Our teachers did not bother to force us to memorize any two-digit arithmetic operations. But I have some recollection a lot of years ago of my grandma telling me she had most two-digit additions and subtractions still memorized. It was just an offhand remark—maybe something she said as I was reaching for a calculator for something she had already figured out. Maybe we were playing Scrabble.

For context, she would have gone to school in rural Georgia in the 1940s and 1950s, and she graduated high school. (In that time and place, it was commonplace for many who intended to do manual, trade, or agricultural work not to continue through secondary school.)

I remember feeling incredulous at the time about the number of possible two-digit arithmetic operations that would imply memorizing. Of course, many would be trivial (anything plus or minus ten or one, or anything minus itself); others would be commonplace enough to easily memorize, while still others would be rare enough to ignore. But that still leaves several thousand figures to remember.

The more I thought about it, the more I saw that, in her world, it would make better sense to memorize literally thousands of things rather than work them out over and over. She had no way of knowing that affordable, handheld calculators would exist in a few decades after she graduated from school, after all. Each time she memorized a two-digit addition or subtraction, she saved herself from working out the problem from scratch over and over again for the rest of her life. This saved her effort and time every time she

  • balanced her checkbook,
  • filled out a deposit slip at the bank,
  • calculated the tax or tip on something,
  • tallied up the score for her card game,
  • totaled up a balance sheet for her business,
  • made change for a customer, or
  • checked that the change she was being given was correct,

to say nothing of all the hundred little things I can’t think of. She married young and has run small businesses for supplemental income all her life, so managing the purse strings fell squarely into her traditional gender role. Numbers were part of her daily life.

So for the first half of her life, none of this could be automated. There were no portable machines to do the job, and even the non-portable ones were expensive, loud, slow, and needed to be double-checked by hand.

I don’t believe she remembered these all at once for a test, the way I learned the multiplication tables in third grade. It seems likely she memorized them over time. It’s possible that expectations in her school forced a lot of memorization that I didn’t experience when I went many decades later, but maybe she was just extra studious.


I recall, as I went through school, having to rely more on a calculator as I approached advanced subjects. Before calculators became available to students, appendices of lookup tables contained pre-calculated values for many logarithms, trigonometric functions, radicals, and so on. Students relied on these to solve many problems. Anything else—even if it were just the square root of a number—came from a pen-and-paper calculation. (Many of my early math books did not acknowledge calculators yet, but this changed by the 1990s.)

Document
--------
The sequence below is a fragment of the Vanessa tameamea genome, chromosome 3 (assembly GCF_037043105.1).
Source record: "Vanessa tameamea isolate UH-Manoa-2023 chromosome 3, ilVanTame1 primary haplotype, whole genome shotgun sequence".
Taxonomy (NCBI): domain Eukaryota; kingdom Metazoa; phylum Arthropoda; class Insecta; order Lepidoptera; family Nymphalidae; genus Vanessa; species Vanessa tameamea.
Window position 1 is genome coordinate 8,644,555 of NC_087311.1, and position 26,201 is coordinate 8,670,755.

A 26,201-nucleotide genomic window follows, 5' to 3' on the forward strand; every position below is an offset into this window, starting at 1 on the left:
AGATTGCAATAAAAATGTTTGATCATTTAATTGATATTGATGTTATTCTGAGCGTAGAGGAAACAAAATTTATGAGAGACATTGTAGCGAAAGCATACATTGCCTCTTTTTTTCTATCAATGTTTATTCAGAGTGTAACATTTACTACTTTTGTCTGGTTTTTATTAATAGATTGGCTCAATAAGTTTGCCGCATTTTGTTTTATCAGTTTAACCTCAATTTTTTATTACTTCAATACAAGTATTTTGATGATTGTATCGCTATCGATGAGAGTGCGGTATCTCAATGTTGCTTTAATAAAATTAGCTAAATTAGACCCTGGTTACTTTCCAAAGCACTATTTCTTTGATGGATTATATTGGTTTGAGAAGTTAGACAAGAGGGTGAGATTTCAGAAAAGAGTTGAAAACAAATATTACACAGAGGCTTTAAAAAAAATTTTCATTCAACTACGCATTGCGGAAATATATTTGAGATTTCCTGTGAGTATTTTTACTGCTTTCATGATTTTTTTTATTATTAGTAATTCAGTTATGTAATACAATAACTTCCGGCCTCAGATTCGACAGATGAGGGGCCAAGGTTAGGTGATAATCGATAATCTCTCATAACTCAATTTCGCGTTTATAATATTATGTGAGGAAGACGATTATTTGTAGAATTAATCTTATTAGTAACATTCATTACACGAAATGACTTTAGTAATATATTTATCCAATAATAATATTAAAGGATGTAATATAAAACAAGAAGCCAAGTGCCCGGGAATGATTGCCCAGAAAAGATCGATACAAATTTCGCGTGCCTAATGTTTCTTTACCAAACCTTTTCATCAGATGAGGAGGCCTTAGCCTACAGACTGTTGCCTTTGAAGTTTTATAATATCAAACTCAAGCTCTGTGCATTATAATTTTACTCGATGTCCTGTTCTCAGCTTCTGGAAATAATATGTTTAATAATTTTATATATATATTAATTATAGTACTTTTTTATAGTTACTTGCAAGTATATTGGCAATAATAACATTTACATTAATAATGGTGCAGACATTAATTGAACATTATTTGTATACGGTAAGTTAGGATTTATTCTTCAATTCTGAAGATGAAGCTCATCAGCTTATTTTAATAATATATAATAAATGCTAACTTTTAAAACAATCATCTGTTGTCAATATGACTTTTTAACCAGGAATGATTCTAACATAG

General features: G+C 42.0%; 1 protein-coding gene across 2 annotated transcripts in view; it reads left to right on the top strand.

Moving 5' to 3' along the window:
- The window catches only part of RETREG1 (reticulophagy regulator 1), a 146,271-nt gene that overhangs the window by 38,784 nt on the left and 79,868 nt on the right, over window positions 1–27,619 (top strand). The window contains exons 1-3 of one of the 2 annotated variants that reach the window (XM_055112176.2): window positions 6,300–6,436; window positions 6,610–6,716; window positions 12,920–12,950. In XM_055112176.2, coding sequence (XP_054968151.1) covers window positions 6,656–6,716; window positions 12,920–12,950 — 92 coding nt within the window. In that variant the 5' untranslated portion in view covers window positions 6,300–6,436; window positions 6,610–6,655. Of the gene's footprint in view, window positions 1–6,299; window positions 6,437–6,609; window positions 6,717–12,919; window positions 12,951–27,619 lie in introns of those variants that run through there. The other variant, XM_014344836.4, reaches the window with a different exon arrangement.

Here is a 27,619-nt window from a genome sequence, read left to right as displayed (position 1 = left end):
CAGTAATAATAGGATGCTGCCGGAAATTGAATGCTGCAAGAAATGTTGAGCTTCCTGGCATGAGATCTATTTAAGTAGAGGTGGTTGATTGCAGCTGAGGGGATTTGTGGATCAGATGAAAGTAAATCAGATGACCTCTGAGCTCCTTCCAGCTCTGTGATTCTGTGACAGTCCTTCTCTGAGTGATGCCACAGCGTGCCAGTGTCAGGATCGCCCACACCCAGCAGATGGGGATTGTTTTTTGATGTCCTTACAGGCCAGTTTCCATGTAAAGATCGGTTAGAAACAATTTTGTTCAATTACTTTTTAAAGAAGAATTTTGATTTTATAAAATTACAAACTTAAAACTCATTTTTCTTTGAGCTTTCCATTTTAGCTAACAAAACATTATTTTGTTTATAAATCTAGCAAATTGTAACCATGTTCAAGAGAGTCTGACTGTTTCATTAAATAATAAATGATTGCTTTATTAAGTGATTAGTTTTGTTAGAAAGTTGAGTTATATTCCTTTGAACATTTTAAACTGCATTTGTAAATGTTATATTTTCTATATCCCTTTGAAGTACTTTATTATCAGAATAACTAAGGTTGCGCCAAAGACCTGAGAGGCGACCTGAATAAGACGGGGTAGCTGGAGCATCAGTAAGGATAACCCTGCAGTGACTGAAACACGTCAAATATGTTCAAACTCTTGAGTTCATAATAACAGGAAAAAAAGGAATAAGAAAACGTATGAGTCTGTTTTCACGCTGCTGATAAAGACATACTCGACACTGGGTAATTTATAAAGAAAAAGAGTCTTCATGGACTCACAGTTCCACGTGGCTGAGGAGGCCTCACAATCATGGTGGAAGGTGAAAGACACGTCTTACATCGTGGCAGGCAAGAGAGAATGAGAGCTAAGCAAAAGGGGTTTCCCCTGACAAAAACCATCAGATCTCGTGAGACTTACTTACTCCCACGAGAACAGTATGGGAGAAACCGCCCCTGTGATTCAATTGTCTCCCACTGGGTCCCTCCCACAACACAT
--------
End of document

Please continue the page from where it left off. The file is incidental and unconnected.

Charles Babbage reported that he was inspired to attempt to mechanize computation when he observed the fallibility of making tables of logarithms by hand. He began in the 1820s. After a hundred and fifty years, arithmetic computation would become handheld and affordable, fomenting new tension around what rote memorization plays in both learning and in daily life.

Today, we’re still trying to resolve that tension. Memorization may feel like it has a diminished role in a post-reform education environment, but it’s by no means dead. Current U.S. Common Core State Standards include expectations that students “[b]y end of Grade 2, know from memory all sums of two one-digit numbers,” and, “[b]y the end of Grade 3, know from memory all products of two one-digit numbers.” That sounds exactly like the pre-reform expectations I had to meet.

All this means is that there has been neither a steady march away from rote memorization nor a retreat back to it. Research is still unclear about what facts are best memorized, when, or how, and so there’s no obvious curriculum that fits all students at all ages. For example, the Common Core Standards cite contributing research from a paper which reports on findings from California, concluding that students are counting more than memorizing when pushed to memorize arithmetic facts earlier. The paper reasons this is probably due to deficiencies in the particulars of the curriculum at the time of the research (2008).